Some of you knew me when I was training for that 5K. Remember that? It’s been a while. But, while I was getting ready for that race, running was my world. I ate to run. I slept to run. I planned my day around running.
At first, running intimidated me. I had run track in high school, and I was convinced I would never run again. I figured I was all run out. But the training actually worked. I found myself looking forward to the running, and I used it for inspiration on many occasions.
That was in 2011, and that year I started training in January, for a race taking place that spring. On the day of the race, I ran my best time ever, and I placed in an impressive spot in my age group. It was a great experience.
I ran another 5K the following October, and it wasn’t quite as impressive. I hadn’t trained. Not like that first time. I’d run a few shabby 5Ks on the treadmill, and I’d run a few good ones, too. But I wasn’t really into it, you know?
Last week, I agreed to run the Turkey Trot with H. When I told H I’d run the race, I hadn’t done any running since last summer. Since then, I’ve run one mile. I’ve walked a few city blocks, and through quite a few airport terminals. But, I’ve also eaten ice cream, and pizza, and I’ve had glasses of red wine while sitting with friends at beautiful dinner tables. I’ve eaten white chicken chili and bread and waffles. Not all in one sitting. But still.
A girl can only consume so much without exercising before it begins to slow her down, or spill over the top of her jeans, or jiggle a bit when her car hits a bump in the road.
Today in church, H talked to us about using our spiritual gifts. He told us he’ll deal with the specific gifts in the weeks ahead, but today he wanted to remind us that God gave us our gifts for a reason. And that we all have them. Once we decide Jesus is the one we’re following, the Holy Spirit generously settles unique gifts right into our spiritual DNA. It’s fascinating!
In the beginning, when we first decide to follow Jesus, we’re like a runner signing up for her first 5K. We need someone to tell us how it’s done. So, we go to church and we sit in the pew and we soak it all in. Eventually, we might find our way to a bible study or small group where we soak in some more. Then, we find ourselves soaking up time alone, reading our bible and praying to God, and we might even start listening to Christian radio or going to Christian conferences and retreats.
Eventually, however, we reach that infamous tipping point, and our spiritual blue jeans might start feeling a bit snug around the waist. When that happens to me, it’s because I’ve been consuming more than I’ve been exercising. God gave me my spiritual gifts as a way to exercise my faith, to serve the Body of Christ, and to love God and my neighbor. When I start thinking it’s all about me “being fed,” I may have crossed over into dangerous territory and, before I know it, I find myself hoarding my spiritual gifts while growing slower and less fit with each passing day.
I’m just going to be honest, here. Hoarding spiritual gifts and refusing to participate as part of the Body of Christ makes a person and a church spiritually morbidly obese. We sit heavy in our pews, or folding chairs, or stacking chairs, critiquing the praise team or the choir, nursing grudges toward our fellow congregants, complaining about the length of the sermon, passing by one another without making eye contact. We look down our noses at the dad whose baby cries through the offering, or at the older woman whose hearing aid keeps beeping. We lose our patience when the tech team fails to advance the slides fast enough. We yawn and we go home, unimpressed, and then we say, “I don’t know. I’m not getting fed there anymore.”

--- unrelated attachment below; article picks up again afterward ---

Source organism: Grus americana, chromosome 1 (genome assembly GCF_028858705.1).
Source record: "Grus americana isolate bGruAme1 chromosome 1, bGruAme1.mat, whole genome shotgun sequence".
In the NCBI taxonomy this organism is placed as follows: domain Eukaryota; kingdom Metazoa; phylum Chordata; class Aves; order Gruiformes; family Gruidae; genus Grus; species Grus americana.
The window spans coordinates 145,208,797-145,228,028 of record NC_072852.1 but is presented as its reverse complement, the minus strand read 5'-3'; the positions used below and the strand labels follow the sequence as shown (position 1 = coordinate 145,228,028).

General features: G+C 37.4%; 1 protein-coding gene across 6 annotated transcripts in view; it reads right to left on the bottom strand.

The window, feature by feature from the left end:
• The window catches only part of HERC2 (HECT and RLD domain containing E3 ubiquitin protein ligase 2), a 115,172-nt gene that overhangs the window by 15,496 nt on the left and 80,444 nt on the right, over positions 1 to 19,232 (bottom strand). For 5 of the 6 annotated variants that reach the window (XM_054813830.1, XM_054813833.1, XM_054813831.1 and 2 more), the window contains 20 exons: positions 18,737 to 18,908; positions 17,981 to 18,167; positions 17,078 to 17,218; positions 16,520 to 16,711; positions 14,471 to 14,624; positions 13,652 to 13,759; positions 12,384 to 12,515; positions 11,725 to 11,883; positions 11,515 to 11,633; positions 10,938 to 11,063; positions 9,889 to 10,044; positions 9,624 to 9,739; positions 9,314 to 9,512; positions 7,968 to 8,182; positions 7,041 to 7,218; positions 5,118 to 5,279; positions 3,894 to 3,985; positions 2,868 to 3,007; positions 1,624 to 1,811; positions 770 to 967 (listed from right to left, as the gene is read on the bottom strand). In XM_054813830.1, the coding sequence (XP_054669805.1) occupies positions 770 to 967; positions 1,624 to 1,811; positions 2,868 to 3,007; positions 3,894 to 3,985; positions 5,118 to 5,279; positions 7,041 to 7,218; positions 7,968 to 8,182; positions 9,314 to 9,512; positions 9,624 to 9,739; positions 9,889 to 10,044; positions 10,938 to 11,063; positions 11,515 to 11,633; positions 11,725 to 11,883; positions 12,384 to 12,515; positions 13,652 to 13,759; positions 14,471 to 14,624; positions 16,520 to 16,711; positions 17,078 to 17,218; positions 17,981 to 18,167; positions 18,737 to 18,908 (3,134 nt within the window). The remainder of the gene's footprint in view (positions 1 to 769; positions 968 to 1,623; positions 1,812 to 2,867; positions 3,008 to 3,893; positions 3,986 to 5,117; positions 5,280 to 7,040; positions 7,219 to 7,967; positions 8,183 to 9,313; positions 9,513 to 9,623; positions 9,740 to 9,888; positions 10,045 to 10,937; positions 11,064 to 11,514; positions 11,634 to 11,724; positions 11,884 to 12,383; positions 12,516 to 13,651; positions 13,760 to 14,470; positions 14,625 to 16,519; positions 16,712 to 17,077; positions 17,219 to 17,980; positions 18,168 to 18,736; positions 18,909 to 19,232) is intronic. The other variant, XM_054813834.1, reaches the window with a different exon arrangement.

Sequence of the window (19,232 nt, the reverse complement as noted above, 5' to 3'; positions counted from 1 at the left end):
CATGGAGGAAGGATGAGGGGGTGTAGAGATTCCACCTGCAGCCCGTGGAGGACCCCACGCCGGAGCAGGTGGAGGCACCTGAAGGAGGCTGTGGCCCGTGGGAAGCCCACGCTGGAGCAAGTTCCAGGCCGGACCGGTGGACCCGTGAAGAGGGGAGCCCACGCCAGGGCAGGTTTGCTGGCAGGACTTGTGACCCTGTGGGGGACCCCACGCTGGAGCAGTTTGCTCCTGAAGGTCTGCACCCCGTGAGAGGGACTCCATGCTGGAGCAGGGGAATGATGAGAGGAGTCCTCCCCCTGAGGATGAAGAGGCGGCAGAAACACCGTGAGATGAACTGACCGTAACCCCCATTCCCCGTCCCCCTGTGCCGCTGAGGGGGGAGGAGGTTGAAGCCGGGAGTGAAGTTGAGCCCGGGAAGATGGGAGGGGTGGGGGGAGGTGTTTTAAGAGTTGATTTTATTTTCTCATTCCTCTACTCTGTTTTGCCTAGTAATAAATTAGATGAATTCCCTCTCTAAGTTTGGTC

(Of course, I’m not talking about a church that really should be left. I’m reminded of a church I’d wanted to visit for decades. Seriously. Decades. One Sunday, my little family made our way to that church and we were so excited to have a chance to sit in the ornate sanctuary and listen to the pipe organ and the well-rehearsed choir. Then, when the preacher got up to speak, he spoke for twenty minutes without ever reading from the bible, or mentioning Jesus. On Sunday, I expect to hear about Jesus. That Sunday, I didn’t hear about Jesus at all. Not once. Not even an, “…in Jesus’ name, amen.” That church would not have been for me. Surely, you have your own examples, and you know I’m talking about something different.)
Sometimes, we need to roll up our sleeves, lace up our spiritual running shoes, and check in at church to see what it is we can give. How we can serve. How we can be Jesus to someone else who’s just making her way to the starting line, or getting up off the couch for the very first time. We need to exercise our faith, by giving those spiritual gifts a try. We might find ourselves a bit wobbly and winded at first. But over time, and with practice, we keep remembering to lean into the Holy Spirit and before we know it, we’re running without getting tired; walking without passing out. We surprise ourselves by how much easier it is to get along with that person who used to get on our last nerve. We discover extra patience and reserves of grace. And the Holy Spirit keeps surprising us with mile after mile of breath and life.
I needed that reminder today.
Do you remember reaching a tipping point in your spiritual journey, where you moved from being a consumer in church, to an active participant? If you haven’t reached that tipping point yet, why do you think that is?
A few notes: I’m looking forward to telling you all about my time in NYC, at the #QWomen event. It was really amazing, and I’ll share more later this week. I was interviewed for a new web site called How They Blog, and that interview will run on Monday. I hope you’ll visit me over there, where you’ll see a lot of faces that will probably look familiar.. And, finally, I’m linking up today with Michelle…